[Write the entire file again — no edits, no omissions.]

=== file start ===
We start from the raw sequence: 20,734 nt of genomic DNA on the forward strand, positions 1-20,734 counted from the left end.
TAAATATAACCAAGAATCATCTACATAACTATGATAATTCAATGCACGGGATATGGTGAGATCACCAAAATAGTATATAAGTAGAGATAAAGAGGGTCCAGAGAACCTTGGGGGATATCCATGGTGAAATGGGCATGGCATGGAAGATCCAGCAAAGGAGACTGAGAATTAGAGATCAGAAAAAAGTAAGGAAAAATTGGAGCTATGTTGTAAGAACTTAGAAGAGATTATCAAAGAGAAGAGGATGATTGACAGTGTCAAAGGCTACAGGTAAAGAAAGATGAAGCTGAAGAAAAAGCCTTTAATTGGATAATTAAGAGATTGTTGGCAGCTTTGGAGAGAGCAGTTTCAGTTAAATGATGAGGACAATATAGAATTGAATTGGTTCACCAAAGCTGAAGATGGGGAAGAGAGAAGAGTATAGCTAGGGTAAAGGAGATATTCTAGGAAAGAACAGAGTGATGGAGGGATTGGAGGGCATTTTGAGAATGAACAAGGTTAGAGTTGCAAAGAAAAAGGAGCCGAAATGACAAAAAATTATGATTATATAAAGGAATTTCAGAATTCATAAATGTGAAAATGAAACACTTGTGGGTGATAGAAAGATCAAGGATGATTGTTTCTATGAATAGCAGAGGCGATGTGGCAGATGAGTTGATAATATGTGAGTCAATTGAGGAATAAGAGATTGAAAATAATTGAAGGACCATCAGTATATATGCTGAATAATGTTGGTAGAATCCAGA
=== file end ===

We start from the raw sequence: 20,734 nt of genomic DNA on the forward strand, positions 1-20,734 counted from the left end.
TAAATATAACCAAGAATCATCTACATAACTATGATAATTCAATGCACGGGATATGGTGAGATCACCAAAATAGTATATAAGTAGAGATAAAGAGGGTCCAGAGAACCTTGGGGGATATCCATGGTGAAATGGGCATGGCATGGAAGATCCAGCAAAGGAGACTGAGAATTAGAGATCAGAAAAAAGTAAGGAAAAATTGGAGCTATGTTGTAAGAACTTAGAAGAGATTATCAAAGAGAAGAGGATGATTGACAGTGTCAAAGGCTACAGGTAAAGAAAGATGAAGCTGAAGAAAAAGCCTTTAATTGGATAATTAAGAGATTGTTGGCAGCTTTGGAGAGAGCAGTTTCAGTTAAATGATGAGGACAATATAGAATTGAATTGGTTCACCAAAGCTGAAGATGGGGAAGAGAGAAGAGTATAGCTAGGGTAAAGGAGATATTCTAGGAAAGAACAGAGTGATGGAGGGATTGGAGGGCATTTTGAGAATGAACAAGGTTAGAGTTGCAAAGAAAAAGGAGCCGAAATGACAAAAAATTATGATTATATAAAGGAATTTCAGAATTCATAAATGTGAAAATGAAACACTTGTGGGTGATAGAAAGATCAAGGATGATTGTTTCTATGAATAGCAGAGGCGATGTGGCAGATGAGTTGATAATATGTGAGTCAATTGAGGAATAAGAGATTGAAAATAATTGAAGGACCATCAGTATATATGCTGAATAATGTTGGTAGAATCCAGA